I like Charles Krauthammer. But he made some disturbing statements Monday when talking about the Planned Parenthood scandal and reactions to it.
“There is a difference between a fetus and a born adult or child human being,” Krauthammer said on “The O’Reilly Factor” when explaining why those defending Planned Parenthood’s actions thought the way they did.
“I think,” he added, “there is an honest division of opinion in the country between people who believe as you do [referring to O’Reilly] that life and personhood begins at conception and others who believe it’s a gradual process[.]”
If personhood begins at conception, says Krauthammer, “then why don’t we have a funeral at a miscarriage?”
He continues, “There are legitimate arguments that the very early embryo is not to enjoy the kind of protections that a nine-month-old fetus or certainly a child does. You’re working with a small clump of cells and deciding whether you should derive stem cells.”
A few questions for Krauthammer:
- What exactly is the difference between a “fetus and a born adult or child human being”? Their location, inside versus outside the womb? Their age?
- Is he suggesting that the grief many women experience when they have a miscarriage is unfounded?
- Is there anywhere between a “very early embryo” and a “nine-month-old fetus” when he believes that an unborn child should be given protection?
- Has he watched the Planned Parenthood video, which clearly shows not a “clump of cells” being dismembered for its stem cells, but the tiny arms, hands and fingers of a 12-week-old baby being dismembered for its tissue and body parts?
O’Reilly countered Krauthammer’s misguided logic by saying, “Human DNA is present [at] conception.” Not, he said, “after six months, or after nine months, no, not after it walks out of the hospital.”
Thank you, Bill.
For further reading, I would direct Charles to the Bible, which reads from Psalm 139:13:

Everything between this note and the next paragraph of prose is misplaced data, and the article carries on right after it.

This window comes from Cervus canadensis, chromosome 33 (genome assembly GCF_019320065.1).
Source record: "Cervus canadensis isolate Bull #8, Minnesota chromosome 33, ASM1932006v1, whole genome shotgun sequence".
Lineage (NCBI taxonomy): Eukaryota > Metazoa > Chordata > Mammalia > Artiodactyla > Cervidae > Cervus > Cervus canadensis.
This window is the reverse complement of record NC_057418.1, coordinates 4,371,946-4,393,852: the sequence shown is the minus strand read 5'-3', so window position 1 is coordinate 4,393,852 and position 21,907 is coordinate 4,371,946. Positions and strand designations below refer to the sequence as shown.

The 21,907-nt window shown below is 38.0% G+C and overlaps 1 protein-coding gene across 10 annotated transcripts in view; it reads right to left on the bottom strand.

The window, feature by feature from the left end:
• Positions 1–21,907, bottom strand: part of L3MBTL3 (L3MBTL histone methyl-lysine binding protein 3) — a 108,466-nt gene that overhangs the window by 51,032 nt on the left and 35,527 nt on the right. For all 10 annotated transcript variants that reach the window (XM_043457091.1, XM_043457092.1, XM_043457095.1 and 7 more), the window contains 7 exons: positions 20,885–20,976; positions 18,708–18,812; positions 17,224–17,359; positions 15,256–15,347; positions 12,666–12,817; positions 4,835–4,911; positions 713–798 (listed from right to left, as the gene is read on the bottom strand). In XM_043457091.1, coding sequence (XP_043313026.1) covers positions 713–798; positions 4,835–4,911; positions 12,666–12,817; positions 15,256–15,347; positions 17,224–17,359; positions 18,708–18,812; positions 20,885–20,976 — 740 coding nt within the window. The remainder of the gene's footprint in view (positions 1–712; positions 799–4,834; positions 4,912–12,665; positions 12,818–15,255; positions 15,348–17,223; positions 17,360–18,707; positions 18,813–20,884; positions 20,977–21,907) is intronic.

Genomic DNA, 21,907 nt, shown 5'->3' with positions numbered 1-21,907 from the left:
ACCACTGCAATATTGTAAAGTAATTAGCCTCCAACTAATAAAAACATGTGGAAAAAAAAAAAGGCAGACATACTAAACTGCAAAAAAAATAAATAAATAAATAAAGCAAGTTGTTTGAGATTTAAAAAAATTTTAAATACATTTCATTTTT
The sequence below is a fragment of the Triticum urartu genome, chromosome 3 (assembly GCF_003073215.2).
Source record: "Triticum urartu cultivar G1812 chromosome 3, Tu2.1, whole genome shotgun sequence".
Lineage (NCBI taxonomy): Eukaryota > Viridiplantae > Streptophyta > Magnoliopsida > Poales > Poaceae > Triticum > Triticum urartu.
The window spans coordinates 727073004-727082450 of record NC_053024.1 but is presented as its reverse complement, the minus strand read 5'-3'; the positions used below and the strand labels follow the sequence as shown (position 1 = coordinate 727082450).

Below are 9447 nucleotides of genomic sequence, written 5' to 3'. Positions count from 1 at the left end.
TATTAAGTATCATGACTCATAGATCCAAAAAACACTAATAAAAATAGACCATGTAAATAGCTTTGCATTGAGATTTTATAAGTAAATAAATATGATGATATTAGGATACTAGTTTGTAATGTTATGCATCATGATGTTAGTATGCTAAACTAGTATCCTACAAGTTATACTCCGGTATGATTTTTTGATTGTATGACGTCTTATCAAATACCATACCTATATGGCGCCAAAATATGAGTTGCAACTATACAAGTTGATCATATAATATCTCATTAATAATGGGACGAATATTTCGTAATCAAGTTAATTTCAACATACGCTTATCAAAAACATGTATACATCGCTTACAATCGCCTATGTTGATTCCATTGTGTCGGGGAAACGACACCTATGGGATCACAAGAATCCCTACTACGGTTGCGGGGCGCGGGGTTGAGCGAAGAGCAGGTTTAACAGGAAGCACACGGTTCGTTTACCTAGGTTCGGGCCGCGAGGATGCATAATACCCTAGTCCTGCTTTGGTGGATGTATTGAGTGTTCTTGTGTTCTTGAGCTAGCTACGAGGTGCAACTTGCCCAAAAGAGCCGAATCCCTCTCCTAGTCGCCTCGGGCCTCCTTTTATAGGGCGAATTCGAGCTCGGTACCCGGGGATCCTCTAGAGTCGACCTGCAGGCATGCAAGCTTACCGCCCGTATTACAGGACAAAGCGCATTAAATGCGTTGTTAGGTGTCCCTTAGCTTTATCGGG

For you created my inmost being;
you knit me together in my mother’s womb.
(New International Version)
Or for a public policy perspective, consider the view of Sarah Torre, a policy analyst in the Heritage Foundation’s DeVos Center for Religion and Civil Society. Torre writes:
Every human being, from the moment of conception, is a person with intrinsic value who possesses the right to life. That fundamental human right doesn’t belong only to the strong and the powerful. It belongs to every human being—regardless of age, dependency, or ability. A country founded to protect unalienable human rights should not deny those rights to the most vulnerable children in our society merely because they are small, dependent, disabled, or simply inconvenient.
And finally, as I know Charles has been a long-time supporter of stem cell research, to this article by Amy Otto on the financial and moral costs of fetal tissue research:
Richards has not identified one specific modern advance that has resulted from fetal tissue her clinics have generated. Nor will she. She will only allude to how it “could,” never considering whether it should. It’s a question worth asking, especially in light of how science is already finding better ways to produce these materials.
Those are the scientific, religious and public policy reasons Krauthammer, and others who aren’t sure when “protection of human life should begin” should consider.